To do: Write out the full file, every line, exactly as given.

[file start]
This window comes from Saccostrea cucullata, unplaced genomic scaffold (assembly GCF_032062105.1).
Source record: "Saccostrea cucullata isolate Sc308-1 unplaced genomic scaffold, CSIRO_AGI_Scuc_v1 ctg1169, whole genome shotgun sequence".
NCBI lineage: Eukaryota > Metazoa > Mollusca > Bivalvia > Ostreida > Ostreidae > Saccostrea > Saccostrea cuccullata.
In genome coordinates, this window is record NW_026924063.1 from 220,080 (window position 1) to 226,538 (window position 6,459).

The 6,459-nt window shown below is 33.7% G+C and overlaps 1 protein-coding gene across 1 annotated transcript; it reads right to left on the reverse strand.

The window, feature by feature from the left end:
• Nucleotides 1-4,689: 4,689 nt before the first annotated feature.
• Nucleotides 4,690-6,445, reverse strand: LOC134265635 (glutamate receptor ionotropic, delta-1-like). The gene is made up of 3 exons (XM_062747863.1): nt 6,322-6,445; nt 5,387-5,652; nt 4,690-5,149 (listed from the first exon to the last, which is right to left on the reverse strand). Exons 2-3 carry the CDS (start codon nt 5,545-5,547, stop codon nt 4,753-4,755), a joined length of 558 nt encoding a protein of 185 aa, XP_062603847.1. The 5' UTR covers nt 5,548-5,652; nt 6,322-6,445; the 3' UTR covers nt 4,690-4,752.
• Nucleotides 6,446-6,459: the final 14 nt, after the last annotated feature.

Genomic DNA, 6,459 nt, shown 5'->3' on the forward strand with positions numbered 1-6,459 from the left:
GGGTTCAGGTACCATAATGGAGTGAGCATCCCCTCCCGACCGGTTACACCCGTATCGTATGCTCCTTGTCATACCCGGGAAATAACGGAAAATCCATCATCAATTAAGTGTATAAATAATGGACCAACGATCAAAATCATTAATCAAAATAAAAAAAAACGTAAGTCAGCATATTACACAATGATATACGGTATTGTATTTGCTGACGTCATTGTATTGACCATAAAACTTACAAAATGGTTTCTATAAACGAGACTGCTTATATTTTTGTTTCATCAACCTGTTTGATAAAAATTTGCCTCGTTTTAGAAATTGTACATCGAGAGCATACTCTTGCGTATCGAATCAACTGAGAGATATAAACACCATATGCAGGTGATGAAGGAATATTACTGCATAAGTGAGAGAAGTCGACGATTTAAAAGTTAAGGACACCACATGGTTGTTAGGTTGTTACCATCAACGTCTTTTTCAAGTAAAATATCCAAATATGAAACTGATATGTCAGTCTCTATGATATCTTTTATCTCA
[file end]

This window comes from Saccostrea cucullata, unplaced genomic scaffold (assembly GCF_032062105.1).
Source record: "Saccostrea cucullata isolate Sc308-1 unplaced genomic scaffold, CSIRO_AGI_Scuc_v1 ctg1169, whole genome shotgun sequence".
NCBI lineage: Eukaryota > Metazoa > Mollusca > Bivalvia > Ostreida > Ostreidae > Saccostrea > Saccostrea cuccullata.
In genome coordinates, this window is record NW_026924063.1 from 220,080 (window position 1) to 226,538 (window position 6,459).

The 6,459-nt window shown below is 33.7% G+C and overlaps 1 protein-coding gene across 1 annotated transcript; it reads right to left on the reverse strand.

The window, feature by feature from the left end:
• Nucleotides 1-4,689: 4,689 nt before the first annotated feature.
• Nucleotides 4,690-6,445, reverse strand: LOC134265635 (glutamate receptor ionotropic, delta-1-like). The gene is made up of 3 exons (XM_062747863.1): nt 6,322-6,445; nt 5,387-5,652; nt 4,690-5,149 (listed from the first exon to the last, which is right to left on the reverse strand). Exons 2-3 carry the CDS (start codon nt 5,545-5,547, stop codon nt 4,753-4,755), a joined length of 558 nt encoding a protein of 185 aa, XP_062603847.1. The 5' UTR covers nt 5,548-5,652; nt 6,322-6,445; the 3' UTR covers nt 4,690-4,752.
• Nucleotides 6,446-6,459: the final 14 nt, after the last annotated feature.

Genomic DNA, 6,459 nt, shown 5'->3' on the forward strand with positions numbered 1-6,459 from the left:
GGGTTCAGGTACCATAATGGAGTGAGCATCCCCTCCCGACCGGTTACACCCGTATCGTATGCTCCTTGTCATACCCGGGAAATAACGGAAAATCCATCATCAATTAAGTGTATAAATAATGGACCAACGATCAAAATCATTAATCAAAATAAAAAAAAACGTAAGTCAGCATATTACACAATGATATACGGTATTGTATTTGCTGACGTCATTGTATTGACCATAAAACTTACAAAATGGTTTCTATAAACGAGACTGCTTATATTTTTGTTTCATCAACCTGTTTGATAAAAATTTGCCTCGTTTTAGAAATTGTACATCGAGAGCATACTCTTGCGTATCGAATCAACTGAGAGATATAAACACCATATGCAGGTGATGAAGGAATATTACTGCATAAGTGAGAGAAGTCGACGATTTAAAAGTTAAGGACACCACATGGTTGTTAGGTTGTTACCATCAACGTCTTTTTCAAGTAAAATATCCAAATATGAAACTGATATGTCAGTCTCTATGATATCTTTTATCTCA